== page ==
With winter approaching, the winds have changed. A consistent, strong wind now blows from the north, which has resulted in some rather rough waves in the Atlantic, where we typically sail. Since I am new to sailing, I tend to freak out whenever we encounter a wave larger than, say, 2 feet, so sailing around in the choppy, large waves of the Gulf Stream is a bit terrifying for me. Although the rational part of my brain understands it would require a wave at least 30 feet high to capsize Sea Gem (a fact Eric reassures me of each time we sail), the fear center of my brain isn't convinced. To preserve my sanity, Eric and I decided to sail around Biscayne Bay last weekend, and avoid the large waves of the open ocean until I am a bit more seasoned (or, at the very least, sedated).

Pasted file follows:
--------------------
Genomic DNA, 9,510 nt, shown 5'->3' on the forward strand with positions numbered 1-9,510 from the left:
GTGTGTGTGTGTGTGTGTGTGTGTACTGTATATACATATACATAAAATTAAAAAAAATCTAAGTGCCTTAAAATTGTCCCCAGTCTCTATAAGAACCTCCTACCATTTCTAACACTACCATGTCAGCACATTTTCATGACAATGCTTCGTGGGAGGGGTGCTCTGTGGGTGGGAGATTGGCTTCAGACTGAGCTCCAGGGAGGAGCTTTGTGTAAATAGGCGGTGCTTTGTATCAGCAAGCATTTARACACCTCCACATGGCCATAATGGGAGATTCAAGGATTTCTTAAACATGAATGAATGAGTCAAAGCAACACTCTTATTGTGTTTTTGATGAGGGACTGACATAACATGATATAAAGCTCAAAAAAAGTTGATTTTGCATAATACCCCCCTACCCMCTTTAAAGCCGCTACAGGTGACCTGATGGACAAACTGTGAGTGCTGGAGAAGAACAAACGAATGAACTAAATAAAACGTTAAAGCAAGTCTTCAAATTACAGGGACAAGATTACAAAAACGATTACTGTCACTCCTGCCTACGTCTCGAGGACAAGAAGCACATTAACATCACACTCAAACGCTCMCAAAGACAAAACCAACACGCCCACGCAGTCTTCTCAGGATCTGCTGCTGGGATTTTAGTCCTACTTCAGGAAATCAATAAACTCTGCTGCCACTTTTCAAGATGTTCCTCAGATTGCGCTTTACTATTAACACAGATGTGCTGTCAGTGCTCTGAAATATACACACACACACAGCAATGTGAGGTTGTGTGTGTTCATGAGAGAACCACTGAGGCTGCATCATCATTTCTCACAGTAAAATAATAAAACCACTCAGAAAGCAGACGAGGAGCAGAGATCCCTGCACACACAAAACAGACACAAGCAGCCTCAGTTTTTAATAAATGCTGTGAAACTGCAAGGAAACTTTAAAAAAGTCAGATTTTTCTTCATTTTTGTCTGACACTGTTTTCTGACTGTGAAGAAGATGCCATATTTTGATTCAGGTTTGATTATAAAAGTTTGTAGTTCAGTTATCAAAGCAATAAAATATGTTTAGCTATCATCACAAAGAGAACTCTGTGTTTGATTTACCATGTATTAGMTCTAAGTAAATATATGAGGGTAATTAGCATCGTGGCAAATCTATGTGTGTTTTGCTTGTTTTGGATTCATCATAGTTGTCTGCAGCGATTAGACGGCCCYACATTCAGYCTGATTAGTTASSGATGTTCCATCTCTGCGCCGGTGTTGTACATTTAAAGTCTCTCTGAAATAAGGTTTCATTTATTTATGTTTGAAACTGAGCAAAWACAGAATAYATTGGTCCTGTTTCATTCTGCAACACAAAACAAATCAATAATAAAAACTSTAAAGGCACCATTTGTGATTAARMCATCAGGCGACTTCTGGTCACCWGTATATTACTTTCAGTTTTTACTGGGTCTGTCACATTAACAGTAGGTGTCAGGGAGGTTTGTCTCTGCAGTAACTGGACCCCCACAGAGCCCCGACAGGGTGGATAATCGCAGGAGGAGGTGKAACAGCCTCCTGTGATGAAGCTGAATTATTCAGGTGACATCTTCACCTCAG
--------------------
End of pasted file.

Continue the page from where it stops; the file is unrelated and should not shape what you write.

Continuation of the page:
Biscayne Bay is absolutely beautiful. Not only is it calmer than the open ocean, it also seems to be the sailing-epicenter of Miami. We rarely see other sailboats when we're in the Atlantic, but as soon as we entered the bay, there were dozens of them!
We also encountered something else in waters of Biscayne Bay typically not seen in the ocean: houses!
The stilt houses of Biscayne Bay are known collectively as Stiltsville. Although I was keeping a close watch on our depth meter as we made our way though the shallow channel leading into the bay, I was able to snap a few pictures of the homes in this rather unusual neighborhood:
Stiltsville dates back to the early 1920s, at which time the houses served as social clubs and places to gamble. Since the bay is now protected, no new stilt homes may be built, nor may any of the remaining homes be re-built if they were destroyed by a hurricane, etc. During Stiltsville's peak, 27 houses stood in the waters of Biscayne Bay; however, after hurricanes Betsy (1965) and Andrew (1992), only 7 of these historic homes remain.
Certainly gives new meaning to the phrase "living in the sticks."